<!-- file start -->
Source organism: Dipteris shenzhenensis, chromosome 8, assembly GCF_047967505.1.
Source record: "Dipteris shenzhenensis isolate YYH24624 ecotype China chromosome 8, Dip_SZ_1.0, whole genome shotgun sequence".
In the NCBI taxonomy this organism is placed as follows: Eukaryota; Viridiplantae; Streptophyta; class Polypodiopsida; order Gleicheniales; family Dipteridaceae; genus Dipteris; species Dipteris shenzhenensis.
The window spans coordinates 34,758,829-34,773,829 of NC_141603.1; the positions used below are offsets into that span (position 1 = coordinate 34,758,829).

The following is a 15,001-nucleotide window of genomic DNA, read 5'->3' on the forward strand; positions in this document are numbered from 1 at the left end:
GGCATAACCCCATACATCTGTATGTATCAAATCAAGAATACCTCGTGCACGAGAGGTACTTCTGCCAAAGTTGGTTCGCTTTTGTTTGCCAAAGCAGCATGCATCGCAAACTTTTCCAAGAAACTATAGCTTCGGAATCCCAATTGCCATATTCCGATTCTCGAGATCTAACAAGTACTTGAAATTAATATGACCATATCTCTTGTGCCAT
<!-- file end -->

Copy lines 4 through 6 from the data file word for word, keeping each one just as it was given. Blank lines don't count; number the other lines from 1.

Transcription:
The window spans coordinates 34,758,829-34,773,829 of NC_141603.1; the positions used below are offsets into that span (position 1 = coordinate 34,758,829).

The following is a 15,001-nucleotide window of genomic DNA, read 5'->3' on the forward strand; positions in this document are numbered from 1 at the left end:
GGCATAACCCCATACATCTGTATGTATCAAATCAAGAATACCTCGTGCACGAGAGGTACTTCTGCCAAAGTTGGTTCGCTTTTGTTTGCCAAAGCAGCATGCATCGCAAACTTTTCCAAGAAACTATAGCTTCGGAATCCCAATTGCCATATTCCGATTCTCGAGATCTAACAAGTACTTGAAATTAATATGACCATATCTCTTGTGCCAT